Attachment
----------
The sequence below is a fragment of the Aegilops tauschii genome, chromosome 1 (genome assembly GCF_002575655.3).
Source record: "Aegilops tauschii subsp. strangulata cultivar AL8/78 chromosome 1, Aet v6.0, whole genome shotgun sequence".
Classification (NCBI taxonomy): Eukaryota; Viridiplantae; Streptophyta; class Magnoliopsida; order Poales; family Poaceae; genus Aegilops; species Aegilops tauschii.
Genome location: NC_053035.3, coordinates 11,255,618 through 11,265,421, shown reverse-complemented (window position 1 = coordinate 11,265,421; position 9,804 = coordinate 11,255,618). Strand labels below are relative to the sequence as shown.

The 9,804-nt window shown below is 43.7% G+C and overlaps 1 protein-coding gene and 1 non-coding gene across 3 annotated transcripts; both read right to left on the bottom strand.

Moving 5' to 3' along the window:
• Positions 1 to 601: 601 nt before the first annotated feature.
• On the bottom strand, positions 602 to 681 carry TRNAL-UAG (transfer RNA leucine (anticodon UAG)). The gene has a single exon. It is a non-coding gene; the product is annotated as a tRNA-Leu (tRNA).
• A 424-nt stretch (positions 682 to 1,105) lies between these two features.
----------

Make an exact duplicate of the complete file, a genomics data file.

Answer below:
The sequence below is a fragment of the Aegilops tauschii genome, chromosome 1 (genome assembly GCF_002575655.3).
Source record: "Aegilops tauschii subsp. strangulata cultivar AL8/78 chromosome 1, Aet v6.0, whole genome shotgun sequence".
Classification (NCBI taxonomy): Eukaryota; Viridiplantae; Streptophyta; class Magnoliopsida; order Poales; family Poaceae; genus Aegilops; species Aegilops tauschii.
Genome location: NC_053035.3, coordinates 11,255,618 through 11,265,421, shown reverse-complemented (window position 1 = coordinate 11,265,421; position 9,804 = coordinate 11,255,618). Strand labels below are relative to the sequence as shown.

The 9,804-nt window shown below is 43.7% G+C and overlaps 1 protein-coding gene and 1 non-coding gene across 3 annotated transcripts; both read right to left on the bottom strand.

Moving 5' to 3' along the window:
• Positions 1 to 601: 601 nt before the first annotated feature.
• On the bottom strand, positions 602 to 681 carry TRNAL-UAG (transfer RNA leucine (anticodon UAG)). The gene has a single exon. It is a non-coding gene; the product is annotated as a tRNA-Leu (tRNA).
• A 424-nt stretch (positions 682 to 1,105) lies between these two features.